Because this change in the pleadings comes less than three months before trial, the court conditions the grant of this motion on the court’s vacating the current trial date (5/11/20), unless all parties confirm at this hearing that they will be ready for trial on that date without any delays. Should the trial date be vacated, the court will set a trial setting conference and set a trial date consistent with the time remaining to commence the re-trial. The parties shall meet and confer and advise the court of the stipulated last day within which the re-trial must commence.

Plaintiff’s motion for leave to file a Second Amended Complaint is DENIED.

Notice of ruling by Plaintiff.



Case Number: ****9025    Hearing Date: January 22, 2020    Dept: 73

1/22/20

Dept. 73

Rafael Ongkeko, Judge presiding

ELIZABETH TAYLOR, et al. v. ALKIVIADES DAVID, et al. (****9025)

Counsel for plaintiff Elizabeth Taylor (moving party): Lisa Bloom; Alan Goldstein (The Bloom Firm)

Counsel for defendant/cross-complainant Alkiviades David (opposing): None (self-represented) Counsel for defendants Hologram USA, et al. (opposing): Ellyn Garofalo; Amir Kaltgrad (Venable)

PLAINTIFF TAYLOR’S MOTION FOR TERMINATING SANCTIONS (filed 12/24/19)

TENTATIVE RULING

Plaintiff’s request for judicial notice is GRANTED.

Defendants’ objections and motion to strike portions of declarations and the RJN is DENIED.

Defendant David’s joinder to codefendants’ opposition is GRANTED.

Plaintiff’s motion for terminating sanctions is DENIED.

Defendant’s request for monetary sanctions is DENIED.

Discussion

Before the court is Plaintiff Taylor’s motion for terminating sanctions and request for judicial notice. Defendants Hologram USA Inc, Hologram USA Entertain Inc, and FilmOn.TV Inc. (Entity Defendants) filed an opposition. Defendant David filed a joinder notice to the opposition. Plaintiff filed a reply.

Pursuant to Code of Civil Procedure ;; 128, 575.2, and 2023.030, Plaintiff Taylor moves for terminating sanctions against David for his egregious and deliberate misconduct at both trials in this action, his violation of local court rules, his repeated discovery abuses, and his continued refusal to pay discovery sanctions awards and attorneys’ fee award. Plaintiff asks the court to dismiss David’s answer and enter his default.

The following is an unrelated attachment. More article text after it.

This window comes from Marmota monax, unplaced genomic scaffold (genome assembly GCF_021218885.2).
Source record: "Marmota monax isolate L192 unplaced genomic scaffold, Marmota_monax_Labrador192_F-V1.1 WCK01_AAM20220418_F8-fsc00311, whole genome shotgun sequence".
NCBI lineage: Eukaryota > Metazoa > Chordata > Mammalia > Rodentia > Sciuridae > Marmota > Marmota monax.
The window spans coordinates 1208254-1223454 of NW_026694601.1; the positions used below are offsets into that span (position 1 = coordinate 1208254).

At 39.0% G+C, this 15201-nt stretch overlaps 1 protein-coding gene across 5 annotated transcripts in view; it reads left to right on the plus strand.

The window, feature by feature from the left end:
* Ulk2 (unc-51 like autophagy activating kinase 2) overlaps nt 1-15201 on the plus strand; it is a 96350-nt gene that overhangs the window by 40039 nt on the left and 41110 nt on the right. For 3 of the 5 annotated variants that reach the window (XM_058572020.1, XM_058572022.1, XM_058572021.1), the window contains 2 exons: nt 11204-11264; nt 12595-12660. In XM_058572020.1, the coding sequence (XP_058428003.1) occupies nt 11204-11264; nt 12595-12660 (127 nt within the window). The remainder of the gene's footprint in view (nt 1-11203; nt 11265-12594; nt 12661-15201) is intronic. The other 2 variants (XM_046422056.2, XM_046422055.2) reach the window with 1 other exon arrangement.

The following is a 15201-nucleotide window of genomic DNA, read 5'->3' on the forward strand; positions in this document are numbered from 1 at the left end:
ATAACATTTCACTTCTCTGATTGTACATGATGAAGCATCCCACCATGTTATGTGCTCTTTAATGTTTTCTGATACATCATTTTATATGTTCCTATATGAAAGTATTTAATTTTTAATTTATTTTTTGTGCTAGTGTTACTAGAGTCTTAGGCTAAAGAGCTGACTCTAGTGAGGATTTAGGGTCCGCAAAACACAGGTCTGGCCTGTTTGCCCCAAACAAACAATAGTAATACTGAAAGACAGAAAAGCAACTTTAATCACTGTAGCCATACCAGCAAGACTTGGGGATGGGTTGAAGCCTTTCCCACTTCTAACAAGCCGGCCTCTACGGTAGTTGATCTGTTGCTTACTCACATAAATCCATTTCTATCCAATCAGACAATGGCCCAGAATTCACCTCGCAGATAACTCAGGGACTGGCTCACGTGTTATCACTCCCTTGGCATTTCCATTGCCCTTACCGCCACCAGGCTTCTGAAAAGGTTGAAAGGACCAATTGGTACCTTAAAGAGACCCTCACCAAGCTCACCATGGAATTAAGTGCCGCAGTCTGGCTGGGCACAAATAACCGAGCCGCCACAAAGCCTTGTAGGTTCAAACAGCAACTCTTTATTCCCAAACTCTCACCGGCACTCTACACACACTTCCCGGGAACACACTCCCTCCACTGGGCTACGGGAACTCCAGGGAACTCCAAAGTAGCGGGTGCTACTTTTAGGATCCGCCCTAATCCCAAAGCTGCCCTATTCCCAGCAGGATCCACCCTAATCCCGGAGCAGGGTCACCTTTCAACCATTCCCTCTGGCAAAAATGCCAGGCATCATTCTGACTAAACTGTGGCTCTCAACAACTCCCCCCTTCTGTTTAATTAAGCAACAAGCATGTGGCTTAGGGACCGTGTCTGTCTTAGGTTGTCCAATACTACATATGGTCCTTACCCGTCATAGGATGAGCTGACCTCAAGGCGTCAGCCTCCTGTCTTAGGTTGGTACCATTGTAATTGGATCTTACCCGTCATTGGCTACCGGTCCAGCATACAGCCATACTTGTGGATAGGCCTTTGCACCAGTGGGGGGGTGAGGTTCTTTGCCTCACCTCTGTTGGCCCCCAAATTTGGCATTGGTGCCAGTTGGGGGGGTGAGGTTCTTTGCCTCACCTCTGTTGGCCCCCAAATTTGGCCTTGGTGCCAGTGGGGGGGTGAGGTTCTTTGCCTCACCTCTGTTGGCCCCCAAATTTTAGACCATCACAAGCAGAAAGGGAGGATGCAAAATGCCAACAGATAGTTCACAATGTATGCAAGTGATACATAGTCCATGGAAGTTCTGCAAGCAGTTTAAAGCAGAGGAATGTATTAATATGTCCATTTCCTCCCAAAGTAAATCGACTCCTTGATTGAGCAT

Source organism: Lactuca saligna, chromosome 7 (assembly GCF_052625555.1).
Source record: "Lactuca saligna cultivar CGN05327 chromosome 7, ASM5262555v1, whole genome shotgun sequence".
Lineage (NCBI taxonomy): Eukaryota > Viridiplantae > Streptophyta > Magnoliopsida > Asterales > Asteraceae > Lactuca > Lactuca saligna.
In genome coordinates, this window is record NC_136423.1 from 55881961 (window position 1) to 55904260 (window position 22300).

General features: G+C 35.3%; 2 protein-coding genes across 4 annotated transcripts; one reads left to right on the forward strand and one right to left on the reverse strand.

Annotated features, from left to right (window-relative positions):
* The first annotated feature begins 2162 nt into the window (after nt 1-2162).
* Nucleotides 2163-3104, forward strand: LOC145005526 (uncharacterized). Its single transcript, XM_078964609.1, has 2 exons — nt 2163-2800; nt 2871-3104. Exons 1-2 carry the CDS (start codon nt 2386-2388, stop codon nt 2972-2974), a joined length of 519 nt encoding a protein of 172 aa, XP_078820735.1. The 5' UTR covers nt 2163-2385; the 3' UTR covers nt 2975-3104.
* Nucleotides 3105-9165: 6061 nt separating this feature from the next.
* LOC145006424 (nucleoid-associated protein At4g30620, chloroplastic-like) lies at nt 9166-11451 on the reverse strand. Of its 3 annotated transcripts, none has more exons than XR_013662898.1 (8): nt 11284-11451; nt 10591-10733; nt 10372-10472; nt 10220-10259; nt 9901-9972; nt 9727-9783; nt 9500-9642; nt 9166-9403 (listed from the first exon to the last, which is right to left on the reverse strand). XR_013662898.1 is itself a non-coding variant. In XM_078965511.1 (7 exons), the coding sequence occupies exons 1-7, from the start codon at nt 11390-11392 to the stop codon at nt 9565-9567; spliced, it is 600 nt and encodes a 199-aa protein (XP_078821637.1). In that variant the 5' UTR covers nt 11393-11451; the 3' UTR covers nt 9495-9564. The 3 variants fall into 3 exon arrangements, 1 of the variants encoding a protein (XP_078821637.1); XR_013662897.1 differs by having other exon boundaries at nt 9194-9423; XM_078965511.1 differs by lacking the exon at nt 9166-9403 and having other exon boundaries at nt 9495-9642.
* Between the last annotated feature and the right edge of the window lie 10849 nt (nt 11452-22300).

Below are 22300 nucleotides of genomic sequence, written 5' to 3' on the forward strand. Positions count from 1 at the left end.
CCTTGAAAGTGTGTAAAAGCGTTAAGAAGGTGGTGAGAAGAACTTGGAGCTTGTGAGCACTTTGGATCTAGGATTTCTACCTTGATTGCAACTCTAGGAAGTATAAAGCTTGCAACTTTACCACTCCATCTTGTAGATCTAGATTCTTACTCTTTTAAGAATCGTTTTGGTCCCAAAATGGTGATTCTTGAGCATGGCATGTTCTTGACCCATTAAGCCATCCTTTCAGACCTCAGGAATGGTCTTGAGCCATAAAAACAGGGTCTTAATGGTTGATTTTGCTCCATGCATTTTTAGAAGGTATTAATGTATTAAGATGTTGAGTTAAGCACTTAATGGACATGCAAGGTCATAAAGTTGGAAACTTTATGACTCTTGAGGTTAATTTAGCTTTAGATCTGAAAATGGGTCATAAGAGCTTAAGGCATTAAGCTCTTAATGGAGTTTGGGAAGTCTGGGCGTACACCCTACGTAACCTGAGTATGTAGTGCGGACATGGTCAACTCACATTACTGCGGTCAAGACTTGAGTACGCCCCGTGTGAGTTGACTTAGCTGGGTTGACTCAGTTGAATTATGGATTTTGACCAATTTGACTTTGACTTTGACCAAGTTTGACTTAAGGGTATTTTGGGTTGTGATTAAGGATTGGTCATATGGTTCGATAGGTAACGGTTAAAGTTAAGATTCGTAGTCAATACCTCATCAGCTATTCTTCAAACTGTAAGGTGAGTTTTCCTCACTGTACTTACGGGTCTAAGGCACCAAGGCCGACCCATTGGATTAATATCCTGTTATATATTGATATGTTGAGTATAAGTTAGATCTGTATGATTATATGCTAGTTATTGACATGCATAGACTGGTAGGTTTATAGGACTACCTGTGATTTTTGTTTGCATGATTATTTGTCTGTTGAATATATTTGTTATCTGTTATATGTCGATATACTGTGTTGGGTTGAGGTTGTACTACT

In opposition, the Entity Defendants argue Plaintiff is essentially seeking a reconsideration of her April 23, 2019 motion for terminating sanctions and other prior sanctions order. Defendant requests $19,785 in fees incurred in connection with opposing Plaintiff’s improper motion for reconsideration.

ANALYSIS

Entity Defendants’ Standing / David’s Joinder

As to law and motion proceedings, litigants must assert their own rights, rather those of third parties, except where: “(1) the litigant suffers a distinct and palpable injury in fact, thus giving him or her a concrete interest in the outcome of the dispute; (2) the litigant has a close relationship to the third party such that the two share a common interest; and (3) there is some hindrance to the third party's ability to protect his or her own interests.” (Matrixx Initiatives, Inc. v. Doe (2006) 138 Cal.App.4th 872, 877, 881; see also Chen v. Superior Court (2004). 118 Cal.App.4th 761, 775 [stating “a party who can legitimately and individually claim a ‘beneficial interest’ in the subject matter” has standing to oppose].)

Here, Plaintiff argues the Entity Defendants do not have standing to bring an opposition. However, Plaintiff’s request for the court to strike David’s answer and enter default will necessarily impact the entity Defendants. The Entity Defendants have a close relationship to David such that the entities and David share a common interest. And, because David is currently self-represented, there is some hindrance in his ability to file an opposition like the represented entities. As such, the court concludes that the entity Defendants have standing to oppose Plaintiff’s motion.[1]

Plaintiff’s Motion for Terminating Sanctions Is Denied

Plaintiff’s Motion Is Not for Reconsideration

While Plaintiffs Jones and Taylor filed a motion for terminating sanctions on April 23, 2019, that motion was for sanctions against all Defendants. Here, in contrast, Plaintiff Taylor moves for terminating sanctions against only Defendant David. As such, this is not a motion for reconsideration of the prior terminating sanction motion.

Entity Defendants’ request for $19,785 in attorney fees is DENIED.